Nick Clegg: Coalition cost Lib Dems votes in Wales
Deputy Prime Minister Nick Clegg has said the Liberal Democrats' coalition with the Conservatives at Westminster was partly responsible for his party's poor showing in May's assembly elections.
But, in an interview with BBC Wales, the Lib Dem leader defended the decision to do a deal with the Tories and said the economic situation also cost votes.
The Lib Dems lost an assembly seat and their share of the vote slumped.
Seventeen candidates lost deposits.
Mr Clegg said voters were anxious about the economy and some were unhappy about the Lib Dems doing a deal with the Conservatives.
But he said the coalition was vital to repair the economy and deliver hope, optimism and jobs. Mr Clegg said the Lib Dems were resilient and would bounce back in next year's local council elections.
He denied that the coalition had sidelined Wales, but said voters would have to wait for details of a new commission on the way the Welsh government is funded.
Mr Clegg said: "Clearly we took a knock in all kinds of elections, not just in Wales but elsewhere this year and I think that's partly to do with the economic environment.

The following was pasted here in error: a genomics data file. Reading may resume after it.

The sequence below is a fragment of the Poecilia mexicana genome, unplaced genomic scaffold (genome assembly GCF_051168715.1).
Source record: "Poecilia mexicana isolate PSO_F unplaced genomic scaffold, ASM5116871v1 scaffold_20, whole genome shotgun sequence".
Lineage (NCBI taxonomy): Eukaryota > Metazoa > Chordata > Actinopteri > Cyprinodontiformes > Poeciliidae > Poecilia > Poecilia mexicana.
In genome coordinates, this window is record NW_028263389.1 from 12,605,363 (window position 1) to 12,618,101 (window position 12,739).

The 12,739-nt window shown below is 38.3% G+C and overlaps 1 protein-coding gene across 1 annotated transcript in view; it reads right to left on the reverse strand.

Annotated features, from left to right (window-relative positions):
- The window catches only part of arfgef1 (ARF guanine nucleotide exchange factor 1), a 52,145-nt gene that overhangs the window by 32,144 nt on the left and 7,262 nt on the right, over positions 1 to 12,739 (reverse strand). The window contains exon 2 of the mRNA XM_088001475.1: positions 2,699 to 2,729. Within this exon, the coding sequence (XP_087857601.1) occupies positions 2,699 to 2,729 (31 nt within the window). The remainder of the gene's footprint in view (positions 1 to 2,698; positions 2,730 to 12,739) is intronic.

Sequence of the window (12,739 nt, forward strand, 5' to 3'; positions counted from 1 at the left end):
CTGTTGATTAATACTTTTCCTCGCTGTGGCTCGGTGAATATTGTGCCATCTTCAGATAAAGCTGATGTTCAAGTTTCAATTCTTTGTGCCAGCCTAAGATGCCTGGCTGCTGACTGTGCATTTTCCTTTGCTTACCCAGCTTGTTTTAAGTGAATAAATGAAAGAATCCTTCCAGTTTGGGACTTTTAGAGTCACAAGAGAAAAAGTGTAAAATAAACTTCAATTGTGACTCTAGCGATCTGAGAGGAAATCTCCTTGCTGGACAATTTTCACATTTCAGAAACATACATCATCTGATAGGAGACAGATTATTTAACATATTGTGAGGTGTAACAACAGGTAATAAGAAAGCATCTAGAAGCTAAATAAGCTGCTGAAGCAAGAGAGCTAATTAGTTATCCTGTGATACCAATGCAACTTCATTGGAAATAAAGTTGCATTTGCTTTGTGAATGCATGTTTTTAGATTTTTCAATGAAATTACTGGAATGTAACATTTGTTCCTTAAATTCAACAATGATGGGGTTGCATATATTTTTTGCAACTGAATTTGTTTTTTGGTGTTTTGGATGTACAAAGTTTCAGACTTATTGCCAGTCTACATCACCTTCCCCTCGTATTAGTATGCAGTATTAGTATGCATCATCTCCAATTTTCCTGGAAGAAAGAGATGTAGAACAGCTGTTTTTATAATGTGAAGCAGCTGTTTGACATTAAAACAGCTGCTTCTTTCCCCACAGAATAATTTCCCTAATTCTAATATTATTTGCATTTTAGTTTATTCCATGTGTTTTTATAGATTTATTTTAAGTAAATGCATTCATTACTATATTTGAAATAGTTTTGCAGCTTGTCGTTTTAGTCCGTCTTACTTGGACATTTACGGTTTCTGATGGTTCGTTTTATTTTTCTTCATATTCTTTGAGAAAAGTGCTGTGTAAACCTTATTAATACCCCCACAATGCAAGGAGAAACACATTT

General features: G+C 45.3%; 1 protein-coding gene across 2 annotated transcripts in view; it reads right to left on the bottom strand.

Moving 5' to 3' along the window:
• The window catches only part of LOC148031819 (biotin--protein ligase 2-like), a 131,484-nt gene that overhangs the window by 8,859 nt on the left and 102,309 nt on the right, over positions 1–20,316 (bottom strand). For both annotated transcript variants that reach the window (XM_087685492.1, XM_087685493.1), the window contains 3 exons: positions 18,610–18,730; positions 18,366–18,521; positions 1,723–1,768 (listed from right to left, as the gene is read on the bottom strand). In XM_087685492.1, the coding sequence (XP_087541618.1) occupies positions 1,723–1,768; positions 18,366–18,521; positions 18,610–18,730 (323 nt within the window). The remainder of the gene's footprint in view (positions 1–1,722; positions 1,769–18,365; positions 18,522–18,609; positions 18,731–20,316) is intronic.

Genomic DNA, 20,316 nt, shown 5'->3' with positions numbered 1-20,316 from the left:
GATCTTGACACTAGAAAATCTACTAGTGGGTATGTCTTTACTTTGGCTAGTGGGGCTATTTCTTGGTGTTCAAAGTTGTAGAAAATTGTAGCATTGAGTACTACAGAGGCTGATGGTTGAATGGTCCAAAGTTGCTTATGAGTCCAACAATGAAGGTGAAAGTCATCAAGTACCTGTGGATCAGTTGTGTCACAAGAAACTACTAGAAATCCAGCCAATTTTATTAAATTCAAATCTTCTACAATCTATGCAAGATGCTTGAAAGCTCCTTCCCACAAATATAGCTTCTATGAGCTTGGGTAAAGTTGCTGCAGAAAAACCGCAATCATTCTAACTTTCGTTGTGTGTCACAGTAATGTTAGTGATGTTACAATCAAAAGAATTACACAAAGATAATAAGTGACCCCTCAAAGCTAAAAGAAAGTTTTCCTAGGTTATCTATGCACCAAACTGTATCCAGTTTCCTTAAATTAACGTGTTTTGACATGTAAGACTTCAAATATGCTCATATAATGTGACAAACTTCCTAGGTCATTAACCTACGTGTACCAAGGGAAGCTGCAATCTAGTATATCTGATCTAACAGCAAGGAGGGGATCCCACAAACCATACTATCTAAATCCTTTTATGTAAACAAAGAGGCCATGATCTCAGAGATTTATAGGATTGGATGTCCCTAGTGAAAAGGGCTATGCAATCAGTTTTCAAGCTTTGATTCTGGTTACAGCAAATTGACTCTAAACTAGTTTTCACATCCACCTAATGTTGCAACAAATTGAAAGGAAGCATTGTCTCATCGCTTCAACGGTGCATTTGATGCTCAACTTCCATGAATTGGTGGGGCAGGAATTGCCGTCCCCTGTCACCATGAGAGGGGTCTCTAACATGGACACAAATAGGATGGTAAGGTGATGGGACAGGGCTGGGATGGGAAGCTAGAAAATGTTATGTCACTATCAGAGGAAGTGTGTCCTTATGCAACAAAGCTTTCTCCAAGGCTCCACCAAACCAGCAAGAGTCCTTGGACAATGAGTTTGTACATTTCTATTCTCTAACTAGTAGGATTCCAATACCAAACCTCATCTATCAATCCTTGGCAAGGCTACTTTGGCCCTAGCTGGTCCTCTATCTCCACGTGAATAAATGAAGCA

"People are uncertain, anxious.
'Really tough time'
"And partly to do with the fact that, yes, we entered into coalition government with our opponents the Conservatives who are not popular in some parts of the country, not least in Wales."
The Conservatives did comparatively well in May's assembly election, winning 14 seats an overtaking Plaid Cymru to become the biggest opposition party to Labour. The Lib Dems lost one seat overall, to return five AMs.
Mr Clegg said the crises in Greece, Ireland and Portugal were examples of what could happen to countries where politicians do not "get their act together in economically uncertain times".
It was "grown up" and "sensible" for political rivals to set aside their differences to provide a "repair job for our damaged economy".
"At this conference in Birmingham you've seen a party that recognises this has been a tough year, not just for the Liberal Democrats.
"Much more importantly it has been a really tough time and still is for millions and millions of people who are worried about their jobs, worried about paying weekly bills, worried about paying their energy bills this winter.
"And we are doing everything we can to help them. And I think most people respect the fact that we are doing this for the best possible motives."